THURSDAY, Aug. 11 (HealthDay News) -- A potentially groundbreaking drug appears effective against a wide range of viral infections, including the common cold, flu, stomach viruses, polio and dengue fever -- at least in mice.
The new drug is made from living cell's own defense systems and works by targeting a type of genetic material found only in those cells infected by viruses, MIT researchers explained.
"Currently there are very few antiviral treatments, and most that do exist are highly specific for individual viruses or have undesirable side effects," noted lead researcher Todd Rider, a senior staff scientist at Lincoln Laboratory's Chemical, Biological, and Nanoscale Technologies Group, which is part of MIT.
The new drug is called DRACO (from the more unwieldy "double-stranded RNA activated caspase oligomerizers"). According to Rider, it "has the potential to safely treat or prevent a broad spectrum of viral infections."
Still, a long road awaits before humans might benefit, if ever. Clinical trials remain years away and any drug available to patients might not materialize for a decade, Rider said.
The report was published recently in the online journal PLoS One.
As the researchers explain, DRACO targets a kind of genetic material known as RNA.
When any virus infects a cell it starts making more copies of itself. During this process, viruses produce strings of double-stranded RNA (dsRNA). These strings are not normally found in healthy human or animal cells, the researchers noted.
As part of their natural defense against infection, cells also make proteins that attach to dsRNA -- helping to prevent the virus from replicating. Many viruses escape harm by blocking this cellular defense strategy, however.
DRACO includes a so-called "delivery tag," that allows it to cross cellular membranes and enter any human or animal cell that contains viral dsRNA.
Rider's idea was to combine a dsRNA protein that attaches to cells with another protein that causes cells to die. That means that when DRACO hooks up with the suspect dsRNA, it kickstarts a process whereby the infected cells begin to kill themselves.
On the other hand, if the RNA the drug has targeted is not in the cell (ie, a healthy, uninfected cell) then DRACO leaves that cell alone, Rider explained.
To see if this approach would work, the MIT team tested out the drug on both human and animal cells made in the lab. In addition, they tested their concept in mice infected with influenza. Mice treated with DRACO were cured of the flu, without any adverse effects, Rider said.
"So far, we have not found any side effects in cells or in mice," Rider said. "The mice appeared normal all the time they were alive, and their organs appeared normal when they were examined subsequently," he said.
In addition, he said that they also demonstrated that DRACO is nontoxic in 11 different cell types representing different species including humans, monkeys and mice, and in organ types such as the heart, lung, liver and kidney.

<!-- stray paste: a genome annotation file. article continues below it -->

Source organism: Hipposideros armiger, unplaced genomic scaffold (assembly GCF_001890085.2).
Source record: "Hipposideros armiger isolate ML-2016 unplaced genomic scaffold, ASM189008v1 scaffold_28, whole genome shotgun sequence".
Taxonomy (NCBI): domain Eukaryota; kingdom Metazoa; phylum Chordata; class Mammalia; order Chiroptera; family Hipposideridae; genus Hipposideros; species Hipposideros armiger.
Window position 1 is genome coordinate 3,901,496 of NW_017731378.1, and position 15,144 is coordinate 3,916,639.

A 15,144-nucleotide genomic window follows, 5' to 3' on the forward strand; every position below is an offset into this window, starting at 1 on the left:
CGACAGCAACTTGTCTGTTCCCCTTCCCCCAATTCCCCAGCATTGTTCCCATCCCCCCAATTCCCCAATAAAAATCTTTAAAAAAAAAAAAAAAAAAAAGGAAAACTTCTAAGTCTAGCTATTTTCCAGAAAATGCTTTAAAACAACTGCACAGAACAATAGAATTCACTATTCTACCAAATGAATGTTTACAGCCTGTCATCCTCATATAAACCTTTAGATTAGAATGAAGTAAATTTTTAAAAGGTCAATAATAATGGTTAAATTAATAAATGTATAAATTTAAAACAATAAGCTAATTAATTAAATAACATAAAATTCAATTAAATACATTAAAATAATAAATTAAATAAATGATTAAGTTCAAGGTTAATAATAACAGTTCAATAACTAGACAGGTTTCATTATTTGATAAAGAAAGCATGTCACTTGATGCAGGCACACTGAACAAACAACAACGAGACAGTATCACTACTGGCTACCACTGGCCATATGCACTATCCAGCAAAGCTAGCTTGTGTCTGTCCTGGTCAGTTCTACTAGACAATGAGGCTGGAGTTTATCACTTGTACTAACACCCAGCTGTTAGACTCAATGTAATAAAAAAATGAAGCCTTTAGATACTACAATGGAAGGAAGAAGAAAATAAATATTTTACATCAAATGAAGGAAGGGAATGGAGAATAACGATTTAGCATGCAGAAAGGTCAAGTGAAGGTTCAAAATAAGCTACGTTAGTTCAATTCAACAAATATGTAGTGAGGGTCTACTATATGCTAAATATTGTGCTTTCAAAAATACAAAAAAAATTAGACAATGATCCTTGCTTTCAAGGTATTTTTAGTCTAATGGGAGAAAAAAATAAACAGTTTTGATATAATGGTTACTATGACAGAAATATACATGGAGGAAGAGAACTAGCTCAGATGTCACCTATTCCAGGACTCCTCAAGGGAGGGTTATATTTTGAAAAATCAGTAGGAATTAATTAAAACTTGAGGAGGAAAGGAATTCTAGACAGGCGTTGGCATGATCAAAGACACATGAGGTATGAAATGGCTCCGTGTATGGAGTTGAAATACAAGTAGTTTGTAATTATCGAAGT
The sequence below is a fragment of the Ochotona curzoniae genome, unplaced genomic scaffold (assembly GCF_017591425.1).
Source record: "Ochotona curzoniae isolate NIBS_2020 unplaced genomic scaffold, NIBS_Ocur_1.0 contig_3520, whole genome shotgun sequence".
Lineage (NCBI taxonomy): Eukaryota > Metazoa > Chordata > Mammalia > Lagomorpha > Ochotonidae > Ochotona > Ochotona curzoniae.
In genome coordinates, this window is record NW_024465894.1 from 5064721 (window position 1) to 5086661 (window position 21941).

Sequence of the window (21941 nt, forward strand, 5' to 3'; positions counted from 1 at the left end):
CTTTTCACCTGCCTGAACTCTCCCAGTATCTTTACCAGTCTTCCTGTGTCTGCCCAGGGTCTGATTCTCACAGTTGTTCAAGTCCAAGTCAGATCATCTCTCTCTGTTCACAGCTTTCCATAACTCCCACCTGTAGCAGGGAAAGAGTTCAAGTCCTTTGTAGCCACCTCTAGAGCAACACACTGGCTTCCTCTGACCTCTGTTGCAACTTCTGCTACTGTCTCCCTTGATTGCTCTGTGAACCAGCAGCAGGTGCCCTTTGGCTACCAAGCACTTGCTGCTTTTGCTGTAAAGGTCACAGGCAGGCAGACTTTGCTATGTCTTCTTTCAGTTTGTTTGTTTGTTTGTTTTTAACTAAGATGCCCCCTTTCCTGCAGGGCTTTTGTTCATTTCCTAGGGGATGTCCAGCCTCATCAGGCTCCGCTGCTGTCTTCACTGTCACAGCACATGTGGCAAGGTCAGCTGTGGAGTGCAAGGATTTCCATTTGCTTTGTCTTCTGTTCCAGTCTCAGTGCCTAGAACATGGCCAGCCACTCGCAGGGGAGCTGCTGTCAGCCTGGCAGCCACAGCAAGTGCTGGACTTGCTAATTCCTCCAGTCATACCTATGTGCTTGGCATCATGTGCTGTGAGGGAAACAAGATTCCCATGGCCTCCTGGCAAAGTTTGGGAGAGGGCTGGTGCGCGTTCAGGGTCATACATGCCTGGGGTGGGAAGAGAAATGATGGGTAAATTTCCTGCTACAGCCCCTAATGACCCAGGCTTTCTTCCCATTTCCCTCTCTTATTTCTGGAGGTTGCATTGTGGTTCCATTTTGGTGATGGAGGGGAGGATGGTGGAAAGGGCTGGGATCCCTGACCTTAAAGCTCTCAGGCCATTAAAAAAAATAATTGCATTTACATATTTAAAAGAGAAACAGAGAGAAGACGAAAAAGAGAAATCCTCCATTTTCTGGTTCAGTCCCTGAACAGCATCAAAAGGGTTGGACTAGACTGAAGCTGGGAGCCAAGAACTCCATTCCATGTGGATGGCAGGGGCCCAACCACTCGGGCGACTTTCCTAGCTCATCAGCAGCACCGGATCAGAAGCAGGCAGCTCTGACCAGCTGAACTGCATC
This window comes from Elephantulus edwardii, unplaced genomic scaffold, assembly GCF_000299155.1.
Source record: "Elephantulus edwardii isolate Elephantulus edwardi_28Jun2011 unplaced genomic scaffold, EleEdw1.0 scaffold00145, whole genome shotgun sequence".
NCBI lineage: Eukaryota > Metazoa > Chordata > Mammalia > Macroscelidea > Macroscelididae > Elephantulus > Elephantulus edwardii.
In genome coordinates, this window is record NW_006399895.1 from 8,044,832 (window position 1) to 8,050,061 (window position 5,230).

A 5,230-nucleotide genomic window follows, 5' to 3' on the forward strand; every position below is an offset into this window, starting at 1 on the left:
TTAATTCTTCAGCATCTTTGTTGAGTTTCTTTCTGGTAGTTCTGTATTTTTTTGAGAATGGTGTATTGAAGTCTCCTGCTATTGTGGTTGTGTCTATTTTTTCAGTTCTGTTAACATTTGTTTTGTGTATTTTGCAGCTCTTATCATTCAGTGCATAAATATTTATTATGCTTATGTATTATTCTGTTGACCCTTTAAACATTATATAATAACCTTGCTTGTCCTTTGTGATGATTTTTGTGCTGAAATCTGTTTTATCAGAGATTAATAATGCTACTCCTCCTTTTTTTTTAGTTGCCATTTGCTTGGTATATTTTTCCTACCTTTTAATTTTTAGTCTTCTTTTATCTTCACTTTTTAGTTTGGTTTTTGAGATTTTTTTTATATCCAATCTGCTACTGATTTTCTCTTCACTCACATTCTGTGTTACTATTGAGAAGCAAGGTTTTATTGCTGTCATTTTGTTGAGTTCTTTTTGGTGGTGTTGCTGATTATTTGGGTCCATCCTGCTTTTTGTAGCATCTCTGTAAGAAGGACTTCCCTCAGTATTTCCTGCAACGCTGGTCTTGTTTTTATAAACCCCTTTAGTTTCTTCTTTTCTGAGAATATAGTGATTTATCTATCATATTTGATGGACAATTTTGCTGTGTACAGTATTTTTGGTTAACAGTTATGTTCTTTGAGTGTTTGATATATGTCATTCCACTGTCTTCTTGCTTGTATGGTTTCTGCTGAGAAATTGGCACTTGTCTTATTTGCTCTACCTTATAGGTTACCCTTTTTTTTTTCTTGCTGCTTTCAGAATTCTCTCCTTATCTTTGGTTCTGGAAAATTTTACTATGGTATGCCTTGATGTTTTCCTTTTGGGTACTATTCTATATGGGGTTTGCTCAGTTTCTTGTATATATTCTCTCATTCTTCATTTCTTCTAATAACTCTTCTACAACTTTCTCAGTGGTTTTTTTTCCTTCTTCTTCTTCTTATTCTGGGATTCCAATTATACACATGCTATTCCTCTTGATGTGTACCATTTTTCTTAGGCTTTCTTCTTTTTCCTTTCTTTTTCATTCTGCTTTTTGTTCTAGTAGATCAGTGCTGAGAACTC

Rider believes that DRACO has the potential to "revolutionize" the treatment and prevention of virtually all viral diseases, including everything from the common cold to Ebola. "Because the antiviral activity of DRACO is so broad-spectrum, we hope that it will even be useful against outbreaks of previously unknown viruses, such as the 2003 SARS outbreak."
"We are currently testing additional viruses in mice and beginning to get promising results with those, too," he added.
Still, don't look for DRACO in your medicine cabinet anytime soon.
"We are hoping to license this technology to a pharmaceutical company that can carry it through larger animal trials and human clinical trials. Realistically, it will probably be at least a decade before you can buy DRACO at the drug store." Rider said.
Mario Stevenson, a professor of medicine and chief of the division of infectious diseases at the University of Miami Miller School of Medicine agreed that the approach is innovative. "But there is a big difference in administering a protein to mice and doing the same protein in humans," he said. "We have learned the hard way that in going from mice to men there are many hurdles to overcome."
In addition, making these proteins is very expensive. That could make any drug out of reach for use in developing countries, where many deadly viruses -- such as dengue fever and Ebola -- are endemic and for which there are no current treatments, Stevenson said.
Stevenson is also concerned that there may be adverse affects in human not yet anticipated or seen in mice or even in human cells. "This happens with a lot of proteins introduced into the circulation," he said.
However, if all the problems can be overcome, then "it could be incredibility important," he added.
For more information on viruses, visit the U.S. National Library of Medicine.
SOURCES: Todd Rider, Ph.D., senior staff scientist, Lincoln Laboratory, Chemical, Biological, and Nanoscale Technologies Group, MIT, Boston; Mario Stevenson, Ph.D., professor, medicine, and chief, division of infectious diseases, University of Miami Miller School of Medicine; July 27, 2011, PLoS One, online
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